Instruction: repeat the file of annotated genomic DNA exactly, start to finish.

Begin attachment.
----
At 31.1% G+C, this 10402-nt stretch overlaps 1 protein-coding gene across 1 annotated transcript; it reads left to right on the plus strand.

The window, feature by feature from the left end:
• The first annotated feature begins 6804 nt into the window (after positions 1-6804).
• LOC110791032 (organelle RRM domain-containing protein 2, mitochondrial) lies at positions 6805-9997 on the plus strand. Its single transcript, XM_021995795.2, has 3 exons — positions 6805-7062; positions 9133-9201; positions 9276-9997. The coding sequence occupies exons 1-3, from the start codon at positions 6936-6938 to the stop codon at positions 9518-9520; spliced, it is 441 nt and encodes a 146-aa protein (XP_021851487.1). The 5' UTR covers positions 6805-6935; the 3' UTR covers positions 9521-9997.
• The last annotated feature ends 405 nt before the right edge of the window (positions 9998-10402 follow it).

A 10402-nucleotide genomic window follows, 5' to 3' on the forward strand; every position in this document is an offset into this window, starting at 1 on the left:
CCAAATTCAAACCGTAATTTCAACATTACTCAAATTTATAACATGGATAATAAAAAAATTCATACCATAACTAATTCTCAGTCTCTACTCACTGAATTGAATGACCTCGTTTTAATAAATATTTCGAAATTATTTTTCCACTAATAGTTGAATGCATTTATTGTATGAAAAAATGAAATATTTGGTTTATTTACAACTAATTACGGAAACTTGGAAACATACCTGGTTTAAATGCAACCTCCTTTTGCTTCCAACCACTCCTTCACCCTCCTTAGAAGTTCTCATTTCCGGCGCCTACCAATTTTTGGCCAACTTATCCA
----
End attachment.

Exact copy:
At 31.1% G+C, this 10402-nt stretch overlaps 1 protein-coding gene across 1 annotated transcript; it reads left to right on the plus strand.

The window, feature by feature from the left end:
• The first annotated feature begins 6804 nt into the window (after positions 1-6804).
• LOC110791032 (organelle RRM domain-containing protein 2, mitochondrial) lies at positions 6805-9997 on the plus strand. Its single transcript, XM_021995795.2, has 3 exons — positions 6805-7062; positions 9133-9201; positions 9276-9997. The coding sequence occupies exons 1-3, from the start codon at positions 6936-6938 to the stop codon at positions 9518-9520; spliced, it is 441 nt and encodes a 146-aa protein (XP_021851487.1). The 5' UTR covers positions 6805-6935; the 3' UTR covers positions 9521-9997.
• The last annotated feature ends 405 nt before the right edge of the window (positions 9998-10402 follow it).

A 10402-nucleotide genomic window follows, 5' to 3' on the forward strand; every position in this document is an offset into this window, starting at 1 on the left:
CCAAATTCAAACCGTAATTTCAACATTACTCAAATTTATAACATGGATAATAAAAAAATTCATACCATAACTAATTCTCAGTCTCTACTCACTGAATTGAATGACCTCGTTTTAATAAATATTTCGAAATTATTTTTCCACTAATAGTTGAATGCATTTATTGTATGAAAAAATGAAATATTTGGTTTATTTACAACTAATTACGGAAACTTGGAAACATACCTGGTTTAAATGCAACCTCCTTTTGCTTCCAACCACTCCTTCACCCTCCTTAGAAGTTCTCATTTCCGGCGCCTACCAATTTTTGGCCAACTTATCCA